I love the SQL interface that is built into Visual Studio 2008. It has much of the key functionality that Microsoft SQL Server Management Studio has.
The problem is that it is not a docked window. It is a regular window just like any other window in Visual Studio 2008. This makes it difficult to find it in my often long list of Visual Studio windows that are open.
What I wanted was a way to see my SQL file at the click of the button. Then I thought, why not have it open for me if it is not one of the windows that is already open in Visual Studio 2008.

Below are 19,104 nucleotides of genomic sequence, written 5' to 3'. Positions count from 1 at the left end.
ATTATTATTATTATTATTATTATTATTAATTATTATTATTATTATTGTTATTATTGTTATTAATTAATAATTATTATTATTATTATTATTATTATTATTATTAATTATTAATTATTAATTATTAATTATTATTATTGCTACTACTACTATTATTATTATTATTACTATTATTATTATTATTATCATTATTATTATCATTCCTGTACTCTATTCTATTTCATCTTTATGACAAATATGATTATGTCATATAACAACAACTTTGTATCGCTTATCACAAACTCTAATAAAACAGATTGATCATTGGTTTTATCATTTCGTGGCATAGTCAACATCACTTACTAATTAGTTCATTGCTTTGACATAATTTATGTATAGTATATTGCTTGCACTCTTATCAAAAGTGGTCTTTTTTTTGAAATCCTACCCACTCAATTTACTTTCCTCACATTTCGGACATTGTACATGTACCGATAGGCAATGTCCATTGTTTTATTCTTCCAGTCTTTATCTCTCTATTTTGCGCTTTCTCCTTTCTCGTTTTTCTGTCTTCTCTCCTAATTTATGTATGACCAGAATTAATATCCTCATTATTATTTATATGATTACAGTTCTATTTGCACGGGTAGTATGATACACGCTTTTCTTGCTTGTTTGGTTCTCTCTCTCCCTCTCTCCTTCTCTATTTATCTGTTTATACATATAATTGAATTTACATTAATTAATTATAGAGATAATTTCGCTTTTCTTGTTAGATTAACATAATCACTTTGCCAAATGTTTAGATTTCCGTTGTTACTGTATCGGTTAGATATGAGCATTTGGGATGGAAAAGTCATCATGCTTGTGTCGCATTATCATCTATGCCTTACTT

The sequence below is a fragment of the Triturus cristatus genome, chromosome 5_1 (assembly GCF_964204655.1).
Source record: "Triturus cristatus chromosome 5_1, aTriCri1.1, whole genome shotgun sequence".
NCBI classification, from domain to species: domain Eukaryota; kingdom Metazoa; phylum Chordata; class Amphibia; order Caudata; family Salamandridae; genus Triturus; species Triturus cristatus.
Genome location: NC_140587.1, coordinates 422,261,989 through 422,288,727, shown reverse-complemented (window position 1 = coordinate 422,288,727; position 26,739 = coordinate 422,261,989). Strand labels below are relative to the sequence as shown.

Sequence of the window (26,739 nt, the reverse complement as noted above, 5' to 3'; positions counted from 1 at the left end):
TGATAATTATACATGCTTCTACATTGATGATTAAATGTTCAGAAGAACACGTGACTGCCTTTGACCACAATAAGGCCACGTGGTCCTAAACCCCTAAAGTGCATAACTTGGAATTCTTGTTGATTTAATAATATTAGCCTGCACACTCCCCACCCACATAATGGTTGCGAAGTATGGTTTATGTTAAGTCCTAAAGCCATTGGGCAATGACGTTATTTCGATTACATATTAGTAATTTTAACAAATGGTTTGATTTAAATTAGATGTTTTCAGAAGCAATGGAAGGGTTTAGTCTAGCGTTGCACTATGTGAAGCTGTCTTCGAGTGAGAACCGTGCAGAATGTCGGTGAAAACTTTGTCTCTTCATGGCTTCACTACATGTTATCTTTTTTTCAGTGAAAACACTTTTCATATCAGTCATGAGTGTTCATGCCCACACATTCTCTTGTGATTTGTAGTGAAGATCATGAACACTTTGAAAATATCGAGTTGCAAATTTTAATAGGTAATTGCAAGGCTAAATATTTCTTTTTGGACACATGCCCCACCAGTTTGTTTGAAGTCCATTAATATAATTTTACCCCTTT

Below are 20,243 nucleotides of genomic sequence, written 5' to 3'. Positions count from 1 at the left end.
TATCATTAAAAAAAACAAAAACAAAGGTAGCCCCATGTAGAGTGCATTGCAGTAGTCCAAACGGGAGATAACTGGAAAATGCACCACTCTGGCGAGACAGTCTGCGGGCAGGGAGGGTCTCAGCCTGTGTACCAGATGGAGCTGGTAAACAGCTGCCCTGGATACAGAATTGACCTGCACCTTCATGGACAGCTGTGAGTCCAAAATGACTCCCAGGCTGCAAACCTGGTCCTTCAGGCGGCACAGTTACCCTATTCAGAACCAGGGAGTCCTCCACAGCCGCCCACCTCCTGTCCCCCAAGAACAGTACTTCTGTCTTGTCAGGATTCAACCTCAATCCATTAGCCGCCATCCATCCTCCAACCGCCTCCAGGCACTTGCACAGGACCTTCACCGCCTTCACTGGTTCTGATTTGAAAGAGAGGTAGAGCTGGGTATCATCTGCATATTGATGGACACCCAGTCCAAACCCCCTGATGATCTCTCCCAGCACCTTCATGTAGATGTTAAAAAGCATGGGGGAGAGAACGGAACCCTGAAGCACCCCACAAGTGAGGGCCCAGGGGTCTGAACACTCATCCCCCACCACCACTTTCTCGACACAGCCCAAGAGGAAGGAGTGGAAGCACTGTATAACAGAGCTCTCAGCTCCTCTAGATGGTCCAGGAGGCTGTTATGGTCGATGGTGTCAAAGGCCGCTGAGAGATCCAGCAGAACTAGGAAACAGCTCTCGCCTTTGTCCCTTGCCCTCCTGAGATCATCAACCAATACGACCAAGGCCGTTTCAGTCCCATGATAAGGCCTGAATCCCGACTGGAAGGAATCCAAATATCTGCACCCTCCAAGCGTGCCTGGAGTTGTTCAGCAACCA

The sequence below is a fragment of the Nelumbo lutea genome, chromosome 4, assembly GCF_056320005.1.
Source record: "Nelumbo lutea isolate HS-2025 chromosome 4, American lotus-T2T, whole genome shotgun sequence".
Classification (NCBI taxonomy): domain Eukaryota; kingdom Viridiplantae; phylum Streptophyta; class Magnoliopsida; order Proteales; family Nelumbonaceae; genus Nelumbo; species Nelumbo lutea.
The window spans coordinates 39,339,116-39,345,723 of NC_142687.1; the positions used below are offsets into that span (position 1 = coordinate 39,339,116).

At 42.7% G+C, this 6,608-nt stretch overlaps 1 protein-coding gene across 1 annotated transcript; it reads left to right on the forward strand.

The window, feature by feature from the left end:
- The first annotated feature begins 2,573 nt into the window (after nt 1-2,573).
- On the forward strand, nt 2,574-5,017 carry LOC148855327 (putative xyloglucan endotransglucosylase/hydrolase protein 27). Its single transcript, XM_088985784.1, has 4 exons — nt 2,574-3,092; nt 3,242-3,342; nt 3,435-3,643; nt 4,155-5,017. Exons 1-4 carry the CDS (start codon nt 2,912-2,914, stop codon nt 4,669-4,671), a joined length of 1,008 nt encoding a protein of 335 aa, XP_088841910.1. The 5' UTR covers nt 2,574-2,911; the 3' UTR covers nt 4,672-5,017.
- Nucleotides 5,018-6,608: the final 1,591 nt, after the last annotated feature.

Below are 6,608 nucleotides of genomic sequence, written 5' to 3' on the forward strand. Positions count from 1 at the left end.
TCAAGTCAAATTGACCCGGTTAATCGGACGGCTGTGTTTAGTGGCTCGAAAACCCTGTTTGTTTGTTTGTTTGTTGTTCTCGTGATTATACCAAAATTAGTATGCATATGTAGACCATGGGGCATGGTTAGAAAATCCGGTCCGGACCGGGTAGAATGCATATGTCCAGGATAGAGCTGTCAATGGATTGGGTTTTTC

Macros (aka Visual Basic for Applications (VBA)) is a natural way to add this functionality. I explain where Macros are hiding in Visual Studio 2008 and how to record a macro in another one of my blog entries.
Here is the code snippet you can use to do what I describe above. Obviously, you will need to change your paths to suit your situation.
Sub GotoSQLWindow() Try DTE.Windows.Item("(local).MyDB - dev.sql").Activate() Catch ex As Exception Try DTE.ItemOperations.OpenFile("C:\\dev.sql") DTE.Windows.Item("dev.sql").Activate() DTE.ExecuteCommand("Data.Connect") Catch ex2 As Exception Throw ex2 End Try End Try End Sub
I recommend if you have trouble getting the names correctly, you either look at the tabs and put that exact text as the name in the Item collection, or you record it using Control-Shift-R.